NSW D&BP Act (2020) in Practice: A Fire Engineering Perspective

The Design and Building Practitioners (D&BP) Act was enacted in June 2020, and established a new licensing and disciplinary framework for building practitioners involved in the design and construction of buildings in NSW. The D&BP Regulation 2021 details the rules for implementing the procedures of the Act and sets out specific requirements for licensing, registration and ongoing professional development required of building practitioners.

The D&BP Act was rolled out in stages, commencing in July 2021, with its application limited to Class 2 buildings or buildings with a Class 2 part. While the general consensus amongst construction industry professionals was that the Act was specifically limited to Class 2 buildings, a NSW Supreme Court ruling delivered on 19 May 2022 (Goodwin v DSD). clarified that the statutory duty of care prescribed in S37 of the Act applies to the construction of any ‘building’ within the meaning of the Environmental Planning and Assessment Act 1979 (EP&A 1979). This provides a backdrop to the impending extension of obligations to all other classes of buildings, beginning with Class 3 and Class 9c in mid-2023.

Given this, the construction industry needs to consider the implications that this would have for Developers, Builders, and Project Managers. Furthermore, consultants and other relevant project stakeholders need to understand and account for the implications to cost, timelines, legal obligations and discipline dependencies.

Project Timelines and Dependencies

The introduction of the D&BP Act has meant that project timelines have been protracted, and this was to be expected. However, dependencies have been less well understood. Fire Safety impacts upon all other disciplines including structural, mechanical, electrical and architecture. Hence, for the Fire Engineer to issue the Design Compliance Declaration (DCD), we are dependent on all the other disciplines issuing theirs as we have to reference their DCDs within ours. This means that the Fire Engineer is one of the last disciplines issuing the DCD and consequently often in the firing line when the project timeline is under pressure.

Increased Scope and Fees

The introduction of the D&BP framework has meant that our scope as Fire Engineers has increased to cater for the compliance requirements. This has also meant additional progress site inspections to ensure the completed works meet the DCD. This translates into an increased fee.

Quality Requirements and Duty of Care

Practitioners and Clients need to be made aware of the quality requirements for issuing DCDs. DCDs cannot be issued in 15 minutes, they require the Accredited Certifier / Practitioner to review relevant drawings, documentation and specifications referenced in the Fire Engineer’s Report, prior to issuing the DCD. There are differing standards of practice in the Industry and varying levels of rigor adopted by the relevant practitioners. Some practitioners just see it as a piece of paper to sign in 15 minutes while others see it has a legal responsibility requiring detailed review of all relevant documents and inter-dependencies to ensure all design requirements are captured in the Construction Certificate (CC) Documentation, as intended by the D&BP Act; the latter being in line with the very serious duty of care obligations upon the designer.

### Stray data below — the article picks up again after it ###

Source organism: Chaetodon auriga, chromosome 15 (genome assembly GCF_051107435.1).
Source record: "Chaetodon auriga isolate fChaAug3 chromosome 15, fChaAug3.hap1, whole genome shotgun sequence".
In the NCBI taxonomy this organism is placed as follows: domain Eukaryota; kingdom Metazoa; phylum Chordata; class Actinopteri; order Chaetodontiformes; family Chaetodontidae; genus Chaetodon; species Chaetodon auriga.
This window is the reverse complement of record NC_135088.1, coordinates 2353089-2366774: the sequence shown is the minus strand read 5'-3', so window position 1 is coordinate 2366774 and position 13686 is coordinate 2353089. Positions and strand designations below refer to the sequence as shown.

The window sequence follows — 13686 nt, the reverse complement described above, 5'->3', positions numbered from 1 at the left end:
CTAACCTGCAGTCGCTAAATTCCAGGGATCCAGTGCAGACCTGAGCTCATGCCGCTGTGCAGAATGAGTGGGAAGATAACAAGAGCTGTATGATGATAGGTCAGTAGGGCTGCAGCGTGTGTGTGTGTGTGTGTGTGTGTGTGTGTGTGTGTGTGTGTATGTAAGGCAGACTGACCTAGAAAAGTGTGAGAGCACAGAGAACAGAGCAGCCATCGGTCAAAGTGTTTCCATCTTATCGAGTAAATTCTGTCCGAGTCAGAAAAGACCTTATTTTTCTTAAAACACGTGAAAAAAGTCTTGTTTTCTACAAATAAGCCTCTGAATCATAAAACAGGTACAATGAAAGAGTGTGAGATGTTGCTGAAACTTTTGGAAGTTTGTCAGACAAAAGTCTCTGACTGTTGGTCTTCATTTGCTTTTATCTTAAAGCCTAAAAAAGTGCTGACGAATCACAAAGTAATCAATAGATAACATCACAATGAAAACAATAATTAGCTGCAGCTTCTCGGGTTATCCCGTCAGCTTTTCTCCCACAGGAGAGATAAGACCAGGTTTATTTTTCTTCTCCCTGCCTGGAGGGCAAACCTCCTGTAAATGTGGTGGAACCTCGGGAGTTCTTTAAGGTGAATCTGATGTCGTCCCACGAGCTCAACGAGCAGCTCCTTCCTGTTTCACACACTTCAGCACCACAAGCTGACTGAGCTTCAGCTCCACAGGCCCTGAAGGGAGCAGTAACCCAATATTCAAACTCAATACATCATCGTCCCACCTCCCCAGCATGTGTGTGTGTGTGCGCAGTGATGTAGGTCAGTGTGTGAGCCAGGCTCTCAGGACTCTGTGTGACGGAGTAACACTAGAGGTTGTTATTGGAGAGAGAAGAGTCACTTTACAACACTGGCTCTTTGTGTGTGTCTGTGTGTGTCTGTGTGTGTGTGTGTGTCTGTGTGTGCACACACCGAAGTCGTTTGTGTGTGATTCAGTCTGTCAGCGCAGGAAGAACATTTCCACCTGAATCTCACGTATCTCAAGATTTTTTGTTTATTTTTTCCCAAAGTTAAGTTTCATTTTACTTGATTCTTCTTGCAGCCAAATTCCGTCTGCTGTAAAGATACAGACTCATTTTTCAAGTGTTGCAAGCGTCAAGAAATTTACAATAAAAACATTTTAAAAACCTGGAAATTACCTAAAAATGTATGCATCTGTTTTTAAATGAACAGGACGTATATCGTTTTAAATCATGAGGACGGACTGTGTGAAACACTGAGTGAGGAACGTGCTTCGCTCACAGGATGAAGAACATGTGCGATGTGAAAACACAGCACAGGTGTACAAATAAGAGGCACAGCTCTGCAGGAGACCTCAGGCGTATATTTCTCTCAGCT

Contractual Risks and Indemnity

There have been cases where Accredited Practitioners have been issued with legal notices for liquidated damages where DCDs have not been issued in time for the Developer/Builder to obtain their CC. However, DCDs cannot be issued until all the relevant information required is provided and the Accredited Practitioner / Certifier is satisfied that it meets the required standard. Hence, there should be legislation, guidance and legal protection afforded to practitioners including advance payments in full to avoid the practitioner being under financial or other duress to issue DCDs. This is very similar to a Certifier who is paid in advance to enable them to determine CC and OC applications without undue financial duress.

There are some uncertainties about the extent of coverage that the DCDs are meant to provide, given that some aspects of the design are not finalised until much later e.g. fire stopping of penetrations, signage, design items which are detailed via shop drawings.

BCA Compliance DCD

Grade A1, A2 and A3 are now a collation service rather than a checking service. BCA Consultants are not issuing DCDs. Hence, many key fundamental compliance items which impact on all other disciplines are not being checked. This is stalling the process for issuing DCDs. Building Code / BCA Consultants should also be issuing DCDs that other consultants can rely upon. DCDs are required for the following regulated designs: Architectural / building design, Structural, Façade, Geotechnical, Vertical transportation, Mechanical, Mechanical or fire systems – mechanical smoke control, Fire safety engineering, Fire safety systems, Drainage, and Electrical as described in Schedule 1 of the D&BP Regulation 2021. However, the critical missing piece in that BCA Consultants are not required to issue a DCD at the moment. As BCA compliance is the bedrock underpins the entire design, it is imperative that BCA Consultants are required to issue a DCD. This will ensure that there is a record of key fundamental BCA compliance items that impact all other disciplines. This will greatly speed up the issue of DCDs for regulated designs.

Lastly, a new Design Practitioners' Handbook on issuing DCDs has been published by the Department of Fair Trading. All project stakeholders should be made aware of this Practice Guide and information sessions would be welcomed.